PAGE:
Before continuing, we note the difference between parameters and states. While states are variables that evolve over time, are influenced by system inputs and are an indicator of the condition of the system, parameters are constant values that characterise the system. Parameters can change over time in response to changes in the system itself. In the case of LIBs, parameters may change due to aging.
When developing a model, the accuracy of its results depends on the selected parameters. Thus, parameter identification can be achieved through experimental testing and by later fitting experimental results to the model. Experimental tests involve the application of known inputs to the battery and measurement of its responses. These data are then fitted to appropriate mathematical models to extract the relevant parameters [89,90]. However, since temperature and aging can impact the cell’s behaviour, some approaches adapt the measured data to these two factors. This can be achieved both offline and online. In offline methods, the procedure involves conducting tests at different aging stages or temperatures ([91] to obtain an OCV–SoC–temperature relationship). Online parameter identification usually involves the use of estimation algorithms, which are discussed in the following sections.
Another important aspect related to parameter identification is the dynamics of the processes. For instance, charge transfer is significantly faster than diffusion processes. Estimation algorithms may take this into consideration and attempt to solve the identification task according to the appropriate dynamics [92].

4.2. The Observation Problem

Mathematical models of Li-ion batteries describe the dynamic behaviour of internal variables of the system, e.g., species concentrations or temperature, when a specific input profile is introduced to the system. This mathematical depiction allows for virtual simulation of the system which, in turn, can be utilised to further improve the design of Li-ion batteries. Another ambitious objective is the deployment of mathematical models that run in real time and in parallel with the true Li-ion battery. Real-time models can be used to retrieve information that, on the one hand, is not directly available from sensor measurements but, on the other hand, is necessary for control and monitoring of the Li-ion battery.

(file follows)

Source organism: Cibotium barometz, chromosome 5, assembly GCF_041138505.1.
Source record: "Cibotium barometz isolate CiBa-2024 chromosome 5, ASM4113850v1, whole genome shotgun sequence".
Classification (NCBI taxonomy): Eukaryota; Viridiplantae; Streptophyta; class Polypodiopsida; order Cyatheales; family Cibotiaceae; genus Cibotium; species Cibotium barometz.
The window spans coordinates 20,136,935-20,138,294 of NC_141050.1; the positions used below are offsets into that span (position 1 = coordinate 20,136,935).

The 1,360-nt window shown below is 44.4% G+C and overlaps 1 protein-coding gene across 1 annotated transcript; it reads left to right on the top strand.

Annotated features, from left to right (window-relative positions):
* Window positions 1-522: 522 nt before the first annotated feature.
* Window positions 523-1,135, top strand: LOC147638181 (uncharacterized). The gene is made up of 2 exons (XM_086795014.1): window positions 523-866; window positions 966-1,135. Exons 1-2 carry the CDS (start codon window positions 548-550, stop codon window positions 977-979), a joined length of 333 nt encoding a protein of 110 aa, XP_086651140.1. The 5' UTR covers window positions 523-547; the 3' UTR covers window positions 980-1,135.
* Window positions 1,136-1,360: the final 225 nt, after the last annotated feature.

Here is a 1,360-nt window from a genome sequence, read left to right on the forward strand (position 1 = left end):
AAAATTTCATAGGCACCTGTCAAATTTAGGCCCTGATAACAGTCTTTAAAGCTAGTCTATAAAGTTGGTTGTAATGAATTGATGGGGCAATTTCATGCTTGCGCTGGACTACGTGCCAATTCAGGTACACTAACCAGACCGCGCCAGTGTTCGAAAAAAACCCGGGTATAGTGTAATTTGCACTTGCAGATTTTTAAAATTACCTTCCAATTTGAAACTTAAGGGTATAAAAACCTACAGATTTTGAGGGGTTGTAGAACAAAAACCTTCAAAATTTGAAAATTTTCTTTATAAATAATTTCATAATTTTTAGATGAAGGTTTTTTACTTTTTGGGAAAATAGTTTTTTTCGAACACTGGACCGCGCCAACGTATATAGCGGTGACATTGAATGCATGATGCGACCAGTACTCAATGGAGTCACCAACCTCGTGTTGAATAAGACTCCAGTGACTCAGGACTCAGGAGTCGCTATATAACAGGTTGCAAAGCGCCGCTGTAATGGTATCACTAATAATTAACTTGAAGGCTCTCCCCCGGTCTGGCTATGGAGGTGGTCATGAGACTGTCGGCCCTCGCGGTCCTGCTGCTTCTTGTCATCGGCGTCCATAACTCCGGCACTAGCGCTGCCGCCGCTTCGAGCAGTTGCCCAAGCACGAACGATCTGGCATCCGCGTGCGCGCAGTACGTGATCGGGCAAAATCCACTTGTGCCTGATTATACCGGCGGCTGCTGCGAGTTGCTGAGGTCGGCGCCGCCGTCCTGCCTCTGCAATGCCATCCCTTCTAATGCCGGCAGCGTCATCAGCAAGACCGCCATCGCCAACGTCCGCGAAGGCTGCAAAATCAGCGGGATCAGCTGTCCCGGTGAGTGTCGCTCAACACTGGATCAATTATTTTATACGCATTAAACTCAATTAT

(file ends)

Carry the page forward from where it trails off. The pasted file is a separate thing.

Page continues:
Up to this point, we have focused on presenting computationally efficient models that can be operated in real time. In this section, we focus on how to exploit these models and the measurements of available Li-ion battery sensors to retrieve internal information about the system. The process of estimating unknown dynamic internal variables from the measurement signals is commonly referred to as the observation problem.
In most cases, the observation problem is formulated using the state-space formalism; that is, the dynamics of the system are depicted through a multi-input, multioutput (potentially nonlinear) system in the following form:
x ˙ = f ( x , u ) y = h ( x ) ,
where x R n is defined as the state vector, that is, the vector of internal variables of the system. The states are not directly measured and are assumed to be unknown. The term u R q depicts the vector of controlled inputs, that is, a set of signals that are measured and can be modified. The term y R m is the set of measured signals. As a mathematical technicality and in order to simplify the analysis, it is common to assume that the vector functions f , h are sufficiently smooth and that the solutions of the system in (34) are bounded and unique.
We define ψ t ( x 0 , u ) as the values of the states ( x ) of (34) at time t with the input profile ( u ) and initial condition ( x 0 ). Moreover, using this notation, h ( ψ t ( x 0 , u ) ) depicts the value of the measured output ( y ) of (34) at time t with the input profile ( u ) and initial condition ( x 0 ).
In the so-called observation problem, the objective is to generate a time-varying signal ( x ^ ), which is defined as a state estimation, based on the known values ( u and h ( ψ t ( x 0 , u ) ) ) such that x ^ eventually converges to the true ψ t ( x 0 , u ) . One may wonder if this problem can be immediately satisfied by inverting the output equation, that is, by generating the estimation as
x ^ = h 1 ( y ) ,
where h 1 is an inverse function of the output map (h) such that h 1 ( h ( x ) ) = x . However, Li-ion battery systems have fewer sensors than the dimensions of the state to be estimated ( m < n ). Therefore, the inverse function ( h 1 ) does not exist, and this solution is not feasible. This fact implies that a single sample of the output ( y ) is not sufficient to infer the states’ values. For this reason, the observation problem has to be solved using model in Equation (34) and the full trajectory of the measured signals ( u and h ( ψ t ( x 0 , u ) ) ) in the time range ( t [ 0 , t ] ).